Based on the CalWatchdog revelations, California Republican Party Chairman Tom Del Beccaro called on Aguirre to resign from the post for what he termed “gross misconduct in office.” Del Beccaro questioned the fairness of a commission that failed to disclose the political activism of its members.

When one reported asked about allegations of impropriety by Aguirre, Galambos Malloy said, “All of our commissioners have conducted themselves with the utmost integrity and impartiality.” They did not address any of the specific concerns raised by the news reports and by the Republican leadership.

The commission also has been criticized by minority activist groups for not putting together enough Latino-dominant districts and not paying sufficient attention to African-American “communities of interest,” even though the commission must legally follow the federal Voting Rights Act, which dictates rules that enhance minority voting power.

At the press conference, commissioners refused to answer tough questions and focused mainly on their own sacrifices. “If anything was sacrificed in the process, it was our personal lives,” said Michelle DiGuilio of Stockton, referring to the long hours and the time spent away from her children. Vincent Barabba of Santa Cruz added that the rewards were worth the sacrifice and told a touching story about the way that Californians have embraced their diversity.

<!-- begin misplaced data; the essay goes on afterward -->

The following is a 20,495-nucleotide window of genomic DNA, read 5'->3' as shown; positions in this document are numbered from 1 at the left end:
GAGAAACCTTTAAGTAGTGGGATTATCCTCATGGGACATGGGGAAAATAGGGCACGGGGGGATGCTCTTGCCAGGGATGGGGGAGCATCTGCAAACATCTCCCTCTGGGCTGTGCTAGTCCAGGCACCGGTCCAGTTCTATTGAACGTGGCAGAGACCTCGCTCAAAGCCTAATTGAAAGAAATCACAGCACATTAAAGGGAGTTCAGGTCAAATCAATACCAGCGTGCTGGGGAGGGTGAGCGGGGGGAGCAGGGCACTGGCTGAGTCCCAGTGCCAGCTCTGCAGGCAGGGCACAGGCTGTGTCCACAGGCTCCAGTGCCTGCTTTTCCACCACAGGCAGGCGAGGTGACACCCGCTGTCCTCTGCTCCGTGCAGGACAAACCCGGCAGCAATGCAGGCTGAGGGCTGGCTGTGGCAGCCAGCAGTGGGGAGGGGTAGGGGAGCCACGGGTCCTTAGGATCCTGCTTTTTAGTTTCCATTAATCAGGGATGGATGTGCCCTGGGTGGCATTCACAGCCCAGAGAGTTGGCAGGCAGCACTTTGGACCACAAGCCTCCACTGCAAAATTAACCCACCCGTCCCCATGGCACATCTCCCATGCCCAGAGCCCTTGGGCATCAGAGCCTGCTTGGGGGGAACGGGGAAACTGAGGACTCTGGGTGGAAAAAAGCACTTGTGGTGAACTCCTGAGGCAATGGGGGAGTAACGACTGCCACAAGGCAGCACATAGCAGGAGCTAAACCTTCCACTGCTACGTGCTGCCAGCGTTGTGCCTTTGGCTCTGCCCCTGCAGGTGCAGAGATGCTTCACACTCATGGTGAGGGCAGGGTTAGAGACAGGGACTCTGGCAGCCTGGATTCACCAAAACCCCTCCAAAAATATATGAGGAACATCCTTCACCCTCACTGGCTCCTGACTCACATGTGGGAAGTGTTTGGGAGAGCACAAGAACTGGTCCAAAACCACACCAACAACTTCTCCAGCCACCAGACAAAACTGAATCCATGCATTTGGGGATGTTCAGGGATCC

But when it came to questions about dissent, they kept repeating the mantra about this being an open and transparent process. It seemed more like a photo op than an opportunity to provide details about the inner workings of a commission that has much to say about the future politics of this state.

Jon Fleischman, publisher of the conservative Flashreport, argued Friday morning that the “The commission is likely to spend a good portion of today patting themselves on the back for a job well done. They certainly do deserve credit for spending as much time as they did on this project over the past eight months . …  However, the process was not a smooth one at all.” Fleischman points to self-interested agendas of commission members, unclear handling of Voting Rights Act rules and cast doubts on the much-touted openness of the process.